• I’m a nice guy - and I’m not kidding, most people let me know that, even most of the time my prices are higher that other quotes, they go with me since they like me - I’ve always being like that, is courteous, nice and try to keep myself clean cut all the time (I fail miserably sometimes), but again, over the phone I’m just a name and a voice, when I knock at their door they see my truck, my uniforms my smile and you just need to work some magic.

  • I’m an immigrant (Hispanic) living in a state (TX) with a HIGH percentage of service providers of my same ethnicity … LOTS of them your big ole low baller. My English is not perfect and I have a bold accent, over the phone I’m just another potential “illegal worker”, so I have to bury that thought on my customer’s mind right away. And I accomplish that showing up right away and being how I am, and people sees to like that.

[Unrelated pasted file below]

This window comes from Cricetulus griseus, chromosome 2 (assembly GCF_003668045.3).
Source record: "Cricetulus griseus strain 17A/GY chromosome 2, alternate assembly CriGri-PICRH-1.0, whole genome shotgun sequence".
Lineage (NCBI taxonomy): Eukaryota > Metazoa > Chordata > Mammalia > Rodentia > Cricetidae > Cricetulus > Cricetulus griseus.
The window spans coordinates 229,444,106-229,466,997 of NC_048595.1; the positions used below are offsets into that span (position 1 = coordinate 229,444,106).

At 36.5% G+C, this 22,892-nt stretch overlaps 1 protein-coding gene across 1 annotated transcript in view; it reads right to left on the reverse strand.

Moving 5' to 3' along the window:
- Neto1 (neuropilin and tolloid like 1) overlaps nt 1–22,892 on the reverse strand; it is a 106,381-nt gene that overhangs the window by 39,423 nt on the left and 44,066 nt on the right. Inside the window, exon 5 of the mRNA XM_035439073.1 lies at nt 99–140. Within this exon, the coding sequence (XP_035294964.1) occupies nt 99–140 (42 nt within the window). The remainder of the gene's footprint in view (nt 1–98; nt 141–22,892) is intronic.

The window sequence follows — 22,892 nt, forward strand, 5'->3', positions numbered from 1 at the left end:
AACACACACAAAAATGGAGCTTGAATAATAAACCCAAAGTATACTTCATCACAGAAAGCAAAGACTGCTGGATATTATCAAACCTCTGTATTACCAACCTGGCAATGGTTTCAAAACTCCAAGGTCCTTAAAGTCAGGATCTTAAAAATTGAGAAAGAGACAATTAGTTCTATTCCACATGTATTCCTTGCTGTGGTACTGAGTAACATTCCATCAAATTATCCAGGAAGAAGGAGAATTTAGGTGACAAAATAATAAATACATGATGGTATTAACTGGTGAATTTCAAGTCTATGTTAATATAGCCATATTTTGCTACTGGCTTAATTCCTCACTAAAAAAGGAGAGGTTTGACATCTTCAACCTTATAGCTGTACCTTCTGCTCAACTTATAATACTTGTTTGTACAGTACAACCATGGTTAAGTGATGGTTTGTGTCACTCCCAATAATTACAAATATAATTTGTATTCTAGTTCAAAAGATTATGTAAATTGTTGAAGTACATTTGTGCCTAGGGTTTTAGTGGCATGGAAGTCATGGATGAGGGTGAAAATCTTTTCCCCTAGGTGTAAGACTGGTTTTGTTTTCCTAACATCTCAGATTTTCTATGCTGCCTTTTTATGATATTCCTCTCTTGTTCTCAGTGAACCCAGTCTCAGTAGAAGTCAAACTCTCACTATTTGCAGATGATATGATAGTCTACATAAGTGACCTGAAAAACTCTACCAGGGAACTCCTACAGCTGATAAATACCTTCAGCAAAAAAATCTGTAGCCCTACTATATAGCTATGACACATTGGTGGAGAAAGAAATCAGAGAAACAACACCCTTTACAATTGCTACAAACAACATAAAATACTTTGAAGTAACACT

So I have to GO to their houses in order to avoid being prejudged, is not my fault but is a reality that I need to face on a daily basis.

Bottom line is you have to do what works better for you and your business, and that’s the only true. If you do fine over the phone that’s great, I wish i could, If you have to show up to every house and that makes you $$, then is great too.

Merry Xmas to y’all.

when ever I do over the phone I always come on the high side.
I say over the phone that it’s a rough estimate, so when I show up and notice more work I can add that in instead of already giving an in stone price.